Wow. Rev King sounds superhuman on that recording - calm, determined, righteous. I can't think of another world figure who speaks with such gravity. Even the Dalai Lama (whom I had the fortune to hear speak once, in California) doesn't have the same...well, magnitude, I guess. He has a tendency to giggle.Wait, I can think of one person: Stephen Hawking. Same slow, steady speech pattern. Same careful selection of words. For different reasons, of course, but I was reminded.Thanks for this; it's remarkable. Will our generation be so lucky, to know someone like this in our lifetime?
Megan, with greatest respect, I'm not interested in "coming to any conclusion" (about you or anyone else); nor do I feel the need to come up with a rigorous "thesis" and though you're writing is often quite brilliant, I'm not sure that would warrant me changing my policy of not writing about people.Of course you're not a racist! That is obvious to anyone who has read your blog. But I have to say that I think that that particular comment is prejudiced.Why on earth would you think I would want to make you a "better person"? How bizarre!Is my comment snarky? Perhaps. If so, then sincere apologies. Perhaps I could have rephrased it better. My point was that I don't think talking about a particular ethnicity or religion in such terms is very helpful. I mean, if one had said "black" or "jewish" instead, would that have been acceptable?Of course, there's some truth to what you're saying (in my opinion): certain ways of thinking, approaches to life *may* be dominant in certain groups at certain times but that's so general as almost to be meaningless (to me, anyway). It's like if I were to say: "American culture is decadent" or white americans can *only* think in a particular way. It ignores class, history, and, most importantly, the individual.I know very little about Martin Luther, but I think the great man was really talking about NOT looking at other people in terms of colour or ethnicity.
On plagiarism: Given where and when he received his degree, I assumed that his adviser knew that the poor blackie couldn't do the work for a real PhD, probably going so far as to nudge him into an easy path. Of the two forms of racism, I consider this the more offensive. If his plagiarism goes back further, however, I must entertain the possibility that the source must also go back further.On rhetorical skill: This is the first time that I've heard one of his speeches, and I don't really find it to be particularly impressive. This style is very common among black pastors. Personally, I think that Alan Keyes has this style down better.On the content of his message: I was shocked to hear so many lines which were/are essentially communist in nature. I found his claim that the US government was the greatest user of force in the world at the time to be an utter outrage. I was hard to continue listening past this point. It amuses me that given his rhetoric, that the Democrat party doesn't look among its large base of black pastors in its efforts to form a religious left. Frankly, I found the speech to be rather shallow and a bit self-congratulatory.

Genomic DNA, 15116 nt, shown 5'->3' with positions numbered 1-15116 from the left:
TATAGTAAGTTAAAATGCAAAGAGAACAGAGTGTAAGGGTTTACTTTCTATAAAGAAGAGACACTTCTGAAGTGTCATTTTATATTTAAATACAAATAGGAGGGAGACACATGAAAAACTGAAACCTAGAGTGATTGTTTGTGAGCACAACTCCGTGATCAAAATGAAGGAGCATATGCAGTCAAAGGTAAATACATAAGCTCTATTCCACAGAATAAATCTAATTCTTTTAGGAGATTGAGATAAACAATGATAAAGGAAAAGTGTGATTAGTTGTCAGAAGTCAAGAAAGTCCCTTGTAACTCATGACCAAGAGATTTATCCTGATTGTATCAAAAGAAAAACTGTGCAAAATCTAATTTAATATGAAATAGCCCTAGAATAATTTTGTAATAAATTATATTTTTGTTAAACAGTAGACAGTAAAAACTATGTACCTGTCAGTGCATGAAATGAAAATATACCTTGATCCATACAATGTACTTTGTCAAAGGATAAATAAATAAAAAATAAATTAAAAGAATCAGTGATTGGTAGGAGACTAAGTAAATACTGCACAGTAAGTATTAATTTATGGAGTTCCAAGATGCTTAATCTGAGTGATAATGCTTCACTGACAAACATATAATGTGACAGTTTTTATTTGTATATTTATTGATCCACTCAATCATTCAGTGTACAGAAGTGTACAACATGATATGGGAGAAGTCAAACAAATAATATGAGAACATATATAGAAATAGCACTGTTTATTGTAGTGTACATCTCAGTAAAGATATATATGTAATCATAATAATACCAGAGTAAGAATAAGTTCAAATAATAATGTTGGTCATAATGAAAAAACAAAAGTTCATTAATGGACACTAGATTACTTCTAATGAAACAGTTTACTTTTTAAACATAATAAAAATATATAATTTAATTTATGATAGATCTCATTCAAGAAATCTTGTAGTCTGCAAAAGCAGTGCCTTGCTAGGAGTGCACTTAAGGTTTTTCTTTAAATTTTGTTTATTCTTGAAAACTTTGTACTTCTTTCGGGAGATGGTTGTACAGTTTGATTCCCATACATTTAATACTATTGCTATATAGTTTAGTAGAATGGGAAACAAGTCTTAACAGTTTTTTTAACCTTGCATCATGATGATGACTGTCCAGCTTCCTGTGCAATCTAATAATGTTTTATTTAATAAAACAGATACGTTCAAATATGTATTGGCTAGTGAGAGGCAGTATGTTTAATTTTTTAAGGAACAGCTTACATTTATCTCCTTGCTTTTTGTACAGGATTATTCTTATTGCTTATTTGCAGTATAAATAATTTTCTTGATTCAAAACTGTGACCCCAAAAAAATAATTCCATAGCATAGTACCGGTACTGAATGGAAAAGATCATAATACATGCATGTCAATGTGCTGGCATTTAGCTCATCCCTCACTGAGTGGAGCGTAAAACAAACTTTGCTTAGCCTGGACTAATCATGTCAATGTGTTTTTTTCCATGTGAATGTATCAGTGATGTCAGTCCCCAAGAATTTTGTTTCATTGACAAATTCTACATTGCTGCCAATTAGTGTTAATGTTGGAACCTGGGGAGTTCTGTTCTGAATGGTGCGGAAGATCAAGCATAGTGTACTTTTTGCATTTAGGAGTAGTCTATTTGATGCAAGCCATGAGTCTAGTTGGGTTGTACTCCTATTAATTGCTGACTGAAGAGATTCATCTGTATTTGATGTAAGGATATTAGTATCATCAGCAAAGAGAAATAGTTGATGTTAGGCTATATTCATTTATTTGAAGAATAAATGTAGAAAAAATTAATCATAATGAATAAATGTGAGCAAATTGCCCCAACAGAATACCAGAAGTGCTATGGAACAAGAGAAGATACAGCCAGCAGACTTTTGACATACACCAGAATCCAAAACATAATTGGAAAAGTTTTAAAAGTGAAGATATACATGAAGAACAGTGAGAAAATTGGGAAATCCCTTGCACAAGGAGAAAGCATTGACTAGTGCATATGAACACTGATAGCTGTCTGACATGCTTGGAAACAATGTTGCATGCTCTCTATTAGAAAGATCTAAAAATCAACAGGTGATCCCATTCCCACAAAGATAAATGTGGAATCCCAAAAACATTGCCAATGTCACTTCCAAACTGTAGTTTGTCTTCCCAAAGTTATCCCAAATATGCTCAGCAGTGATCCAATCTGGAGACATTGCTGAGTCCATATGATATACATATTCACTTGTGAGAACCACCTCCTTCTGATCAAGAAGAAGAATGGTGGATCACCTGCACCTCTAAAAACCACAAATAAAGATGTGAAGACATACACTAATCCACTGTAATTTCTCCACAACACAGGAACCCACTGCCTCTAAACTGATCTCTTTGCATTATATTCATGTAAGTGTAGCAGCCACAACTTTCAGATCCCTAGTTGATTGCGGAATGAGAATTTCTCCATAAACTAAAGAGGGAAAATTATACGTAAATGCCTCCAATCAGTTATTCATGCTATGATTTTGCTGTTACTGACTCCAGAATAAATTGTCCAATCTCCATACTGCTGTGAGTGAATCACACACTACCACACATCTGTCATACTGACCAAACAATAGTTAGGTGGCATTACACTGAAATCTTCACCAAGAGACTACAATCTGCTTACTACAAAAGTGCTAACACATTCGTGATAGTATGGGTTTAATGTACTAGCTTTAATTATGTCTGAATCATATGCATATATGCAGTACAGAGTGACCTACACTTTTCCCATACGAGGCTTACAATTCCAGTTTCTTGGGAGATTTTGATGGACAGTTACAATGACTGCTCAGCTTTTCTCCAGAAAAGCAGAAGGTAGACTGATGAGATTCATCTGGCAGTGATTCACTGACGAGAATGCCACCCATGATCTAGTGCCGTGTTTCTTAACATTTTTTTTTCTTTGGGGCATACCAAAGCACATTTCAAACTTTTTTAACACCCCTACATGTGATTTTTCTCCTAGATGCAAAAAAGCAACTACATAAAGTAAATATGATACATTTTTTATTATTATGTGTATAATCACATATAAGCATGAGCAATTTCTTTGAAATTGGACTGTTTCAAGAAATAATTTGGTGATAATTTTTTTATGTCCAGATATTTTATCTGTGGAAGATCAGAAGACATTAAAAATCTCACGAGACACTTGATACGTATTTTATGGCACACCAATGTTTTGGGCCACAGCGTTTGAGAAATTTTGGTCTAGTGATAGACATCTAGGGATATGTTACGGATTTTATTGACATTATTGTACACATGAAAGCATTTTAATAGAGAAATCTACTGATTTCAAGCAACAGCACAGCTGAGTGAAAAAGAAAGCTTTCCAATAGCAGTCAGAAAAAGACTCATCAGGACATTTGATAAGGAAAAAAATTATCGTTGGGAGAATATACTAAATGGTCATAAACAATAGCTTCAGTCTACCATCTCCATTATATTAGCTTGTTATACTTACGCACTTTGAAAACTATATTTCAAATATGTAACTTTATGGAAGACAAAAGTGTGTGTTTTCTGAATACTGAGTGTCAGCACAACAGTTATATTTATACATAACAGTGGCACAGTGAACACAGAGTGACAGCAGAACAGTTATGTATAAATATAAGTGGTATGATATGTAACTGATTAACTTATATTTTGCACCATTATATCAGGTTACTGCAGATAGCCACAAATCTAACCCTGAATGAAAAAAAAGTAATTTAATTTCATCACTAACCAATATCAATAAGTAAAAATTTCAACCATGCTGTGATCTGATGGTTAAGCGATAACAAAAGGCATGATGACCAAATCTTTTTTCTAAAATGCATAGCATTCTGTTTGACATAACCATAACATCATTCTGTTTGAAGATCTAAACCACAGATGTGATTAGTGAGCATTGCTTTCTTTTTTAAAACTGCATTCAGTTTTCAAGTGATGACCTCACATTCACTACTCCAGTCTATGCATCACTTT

I thought every line in it was exactly on point and as true now as it was then. I would have us live up to every one of his prescriptions.Clearly we aren't going to agree.
I'm a big MLK fan, but of course he was flawed. But I'm not married to him and I'm not on his dissertation committee, so it doesn't matter one bit to me. He was a political leader and a great one, people who look at the flaws are usually just seeking an excuse to ignore the leadership. But we don't need another MLK. Inspiring leadership by an individual is far overrated compared to the broader movements that create those leaders. What we need are fifty million people who understand that it is deeply immoral to kill hundreds of thousands of people with no other justification than dishonest propaganda from discredited leaders. One of the most disappointing things to me about the last 5 years is how little real popular outrage there seems to be about the road we are being led down. There is something wrong with us. When it gets fixed, the leaders will appear, until it does, they won't.At least two million Vietnamese (total numbers are unclear, that is toward the low end of estimates) died during the period we fought there, it appears at least half were civilians. We dropped three times more explosives on Vietnam than during all of WWII (Europe and Pacific combined). Most of that was in free-fire zones, not directed against clearly military targets. Our Vietnam involvement ranks high among 20th century atrocities. However, many people find it easy to overlook U.S. atrocities if they can find some other government, somewhere that has committed worse ones.